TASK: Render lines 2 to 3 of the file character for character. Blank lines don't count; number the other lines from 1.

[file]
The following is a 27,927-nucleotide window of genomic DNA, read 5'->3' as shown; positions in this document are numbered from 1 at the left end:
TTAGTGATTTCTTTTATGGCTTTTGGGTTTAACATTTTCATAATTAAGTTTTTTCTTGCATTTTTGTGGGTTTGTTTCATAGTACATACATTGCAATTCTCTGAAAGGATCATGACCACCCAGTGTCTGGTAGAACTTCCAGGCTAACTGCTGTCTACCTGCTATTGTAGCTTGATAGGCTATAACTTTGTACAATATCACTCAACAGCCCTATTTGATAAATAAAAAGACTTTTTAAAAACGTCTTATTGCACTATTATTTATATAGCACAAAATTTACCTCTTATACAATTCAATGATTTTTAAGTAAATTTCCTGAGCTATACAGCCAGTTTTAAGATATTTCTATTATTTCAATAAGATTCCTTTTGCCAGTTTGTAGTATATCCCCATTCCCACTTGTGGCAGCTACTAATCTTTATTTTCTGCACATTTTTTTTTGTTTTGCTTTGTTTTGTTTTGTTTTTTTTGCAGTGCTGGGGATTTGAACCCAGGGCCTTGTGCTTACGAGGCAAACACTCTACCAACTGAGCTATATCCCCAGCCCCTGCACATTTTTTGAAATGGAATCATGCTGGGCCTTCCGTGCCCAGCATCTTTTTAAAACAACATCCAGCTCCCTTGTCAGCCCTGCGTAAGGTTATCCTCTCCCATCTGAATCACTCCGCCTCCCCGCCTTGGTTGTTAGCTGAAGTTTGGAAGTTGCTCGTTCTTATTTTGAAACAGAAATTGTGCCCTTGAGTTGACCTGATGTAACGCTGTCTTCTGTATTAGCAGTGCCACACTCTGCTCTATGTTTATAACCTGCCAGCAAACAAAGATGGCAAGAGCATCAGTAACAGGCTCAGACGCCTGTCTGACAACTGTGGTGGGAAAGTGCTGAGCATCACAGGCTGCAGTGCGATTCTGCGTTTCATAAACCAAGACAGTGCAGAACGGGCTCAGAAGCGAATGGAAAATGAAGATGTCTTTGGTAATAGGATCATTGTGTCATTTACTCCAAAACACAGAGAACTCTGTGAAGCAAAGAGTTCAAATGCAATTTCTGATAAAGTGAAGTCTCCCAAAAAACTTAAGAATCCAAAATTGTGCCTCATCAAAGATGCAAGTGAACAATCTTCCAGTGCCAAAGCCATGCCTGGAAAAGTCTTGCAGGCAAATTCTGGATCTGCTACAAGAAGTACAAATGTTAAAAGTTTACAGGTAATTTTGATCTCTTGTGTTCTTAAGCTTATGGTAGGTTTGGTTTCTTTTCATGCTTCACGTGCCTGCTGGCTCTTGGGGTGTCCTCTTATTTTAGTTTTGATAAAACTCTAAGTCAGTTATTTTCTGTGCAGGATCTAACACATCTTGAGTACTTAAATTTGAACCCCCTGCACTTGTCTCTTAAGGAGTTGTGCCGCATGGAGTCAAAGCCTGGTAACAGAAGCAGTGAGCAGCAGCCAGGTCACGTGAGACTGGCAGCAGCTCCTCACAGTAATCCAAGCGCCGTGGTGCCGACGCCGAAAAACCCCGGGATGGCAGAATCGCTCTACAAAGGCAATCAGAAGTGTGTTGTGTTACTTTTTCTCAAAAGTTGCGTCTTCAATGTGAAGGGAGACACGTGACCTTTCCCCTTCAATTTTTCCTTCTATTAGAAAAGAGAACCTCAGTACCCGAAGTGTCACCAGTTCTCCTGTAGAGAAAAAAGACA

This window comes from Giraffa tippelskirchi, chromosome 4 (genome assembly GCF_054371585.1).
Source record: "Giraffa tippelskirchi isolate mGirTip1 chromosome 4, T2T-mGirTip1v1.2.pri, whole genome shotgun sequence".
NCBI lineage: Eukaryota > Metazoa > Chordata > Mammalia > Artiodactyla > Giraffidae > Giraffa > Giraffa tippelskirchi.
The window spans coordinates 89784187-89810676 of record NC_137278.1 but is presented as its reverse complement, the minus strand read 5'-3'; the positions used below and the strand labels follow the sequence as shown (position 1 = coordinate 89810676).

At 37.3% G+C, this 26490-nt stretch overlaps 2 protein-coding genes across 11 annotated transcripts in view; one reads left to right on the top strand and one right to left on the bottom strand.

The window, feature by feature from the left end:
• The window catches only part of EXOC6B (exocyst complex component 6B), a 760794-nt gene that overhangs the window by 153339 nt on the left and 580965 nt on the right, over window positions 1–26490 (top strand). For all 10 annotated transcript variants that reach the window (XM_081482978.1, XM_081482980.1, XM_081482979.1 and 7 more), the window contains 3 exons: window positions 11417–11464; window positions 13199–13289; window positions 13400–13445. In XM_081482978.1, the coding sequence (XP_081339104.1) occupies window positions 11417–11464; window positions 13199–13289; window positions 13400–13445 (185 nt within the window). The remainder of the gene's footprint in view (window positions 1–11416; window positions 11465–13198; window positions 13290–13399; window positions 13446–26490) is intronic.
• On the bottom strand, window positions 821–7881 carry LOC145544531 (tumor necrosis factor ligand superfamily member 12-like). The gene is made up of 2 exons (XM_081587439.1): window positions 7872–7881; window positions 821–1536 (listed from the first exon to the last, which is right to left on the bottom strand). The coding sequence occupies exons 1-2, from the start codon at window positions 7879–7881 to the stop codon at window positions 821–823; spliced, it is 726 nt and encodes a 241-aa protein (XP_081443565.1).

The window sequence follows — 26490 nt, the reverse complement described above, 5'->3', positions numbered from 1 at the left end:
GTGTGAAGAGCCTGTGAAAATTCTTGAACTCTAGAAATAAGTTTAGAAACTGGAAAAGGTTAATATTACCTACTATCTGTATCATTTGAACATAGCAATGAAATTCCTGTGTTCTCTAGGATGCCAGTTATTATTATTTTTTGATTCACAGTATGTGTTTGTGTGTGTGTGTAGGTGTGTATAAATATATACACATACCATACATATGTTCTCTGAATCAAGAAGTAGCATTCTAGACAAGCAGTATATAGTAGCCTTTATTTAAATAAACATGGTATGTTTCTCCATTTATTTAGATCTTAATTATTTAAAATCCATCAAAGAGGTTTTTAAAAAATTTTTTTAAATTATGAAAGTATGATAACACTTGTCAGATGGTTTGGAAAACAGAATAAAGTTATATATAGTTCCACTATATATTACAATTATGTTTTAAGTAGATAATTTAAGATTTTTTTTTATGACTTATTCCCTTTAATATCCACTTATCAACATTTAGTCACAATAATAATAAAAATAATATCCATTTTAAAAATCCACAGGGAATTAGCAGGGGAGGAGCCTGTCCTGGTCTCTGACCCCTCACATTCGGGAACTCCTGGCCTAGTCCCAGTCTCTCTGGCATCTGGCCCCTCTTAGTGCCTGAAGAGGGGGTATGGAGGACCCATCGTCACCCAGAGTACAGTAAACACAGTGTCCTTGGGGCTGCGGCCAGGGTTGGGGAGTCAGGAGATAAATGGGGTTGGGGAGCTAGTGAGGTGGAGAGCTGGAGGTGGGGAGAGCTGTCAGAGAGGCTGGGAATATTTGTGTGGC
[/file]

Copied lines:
TTAGTGATTTCTTTTATGGCTTTTGGGTTTAACATTTTCATAATTAAGTTTTTTCTTGCATTTTTGTGGGTTTGTTTCATAGTACATACATTGCAATTCTCTGAAAGGATCATGACCACCCAGTGTCTGGTAGAACTTCCAGGCTAACTGCTGTCTACCTGCTATTGTAGCTTGATAGGCTATAACTTTGTACAATATCACTCAACAGCCCTATTTGATAAATAAAAAGACTTTTTAAAAACGTCTTATTGCACTATTATTTATATAGCACAAAATTTACCTCTTATACAATTCAATGATTTTTAAGTAAATTTCCTGAGCTATACAGCCAGTTTTAAGATATTTCTATTATTTCAATAAGATTCCTTTTGCCAGTTTGTAGTATATCCCCATTCCCACTTGTGGCAGCTACTAATCTTTATTTTCTGCACATTTTTTTTTGTTTTGCTTTGTTTTGTTTTGTTTTTTTTGCAGTGCTGGGGATTTGAACCCAGGGCCTTGTGCTTACGAGGCAAACACTCTACCAACTGAGCTATATCCCCAGCCCCTGCACATTTTTTGAAATGGAATCATGCTGGGCCTTCCGTGCCCAGCATCTTTTTAAAACAACATCCAGCTCCCTTGTCAGCCCTGCGTAAGGTTATCCTCTCCCATCTGAATCACTCCGCCTCCCCGCCTTGGTTGTTAGCTGAAGTTTGGAAGTTGCTCGTTCTTATTTTGAAACAGAAATTGTGCCCTTGAGTTGACCTGATGTAACGCTGTCTTCTGTATTAGCAGTGCCACACTCTGCTCTATGTTTATAACCTGCCAGCAAACAAAGATGGCAAGAGCATCAGTAACAGGCTCAGACGCCTGTCTGACAACTGTGGTGGGAAAGTGCTGAGCATCACAGGCTGCAGTGCGATTCTGCGTTTCATAAACCAAGACAGTGCAGAACGGGCTCAGAAGCGAATGGAAAATGAAGATGTCTTTGGTAATAGGATCATTGTGTCATTTACTCCAAAACACAGAGAACTCTGTGAAGCAAAGAGTTCAAATGCAATTTCTGATAAAGTGAAGTCTCCCAAAAAACTTAAGAATCCAAAATTGTGCCTCATCAAAGATGCAAGTGAACAATCTTCCAGTGCCAAAGCCATGCCTGGAAAAGTCTTGCAGGCAAATTCTGGATCTGCTACAAGAAGTACAAATGTTAAAAGTTTACAGGTAATTTTGATCTCTTGTGTTCTTAAGCTTATGGTAGGTTTGGTTTCTTTTCATGCTTCACGTGCCTGCTGGCTCTTGGGGTGTCCTCTTATTTTAGTTTTGATAAAACTCTAAGTCAGTTATTTTCTGTGCAGGATCTAACACATCTTGAGTACTTAAATTTGAACCCCCTGCACTTGTCTCTTAAGGAGTTGTGCCGCATGGAGTCAAAGCCTGGTAACAGAAGCAGTGAGCAGCAGCCAGGTCACGTGAGACTGGCAGCAGCTCCTCACAGTAATCCAAGCGCCGTGGTGCCGACGCCGAAAAACCCCGGGATGGCAGAATCGCTCTACAAAGGCAATCAGAAGTGTGTTGTGTTACTTTTTCTCAAAAGTTGCGTCTTCAATGTGAAGGGAGACACGTGACCTTTCCCCTTCAATTTTTCCTTCTATTAGAAAAGAGAACCTCAGTACCCGAAGTGTCACCAGTTCTCCTGTAGAGAAAAAAGACA

This window comes from Giraffa tippelskirchi, chromosome 4 (genome assembly GCF_054371585.1).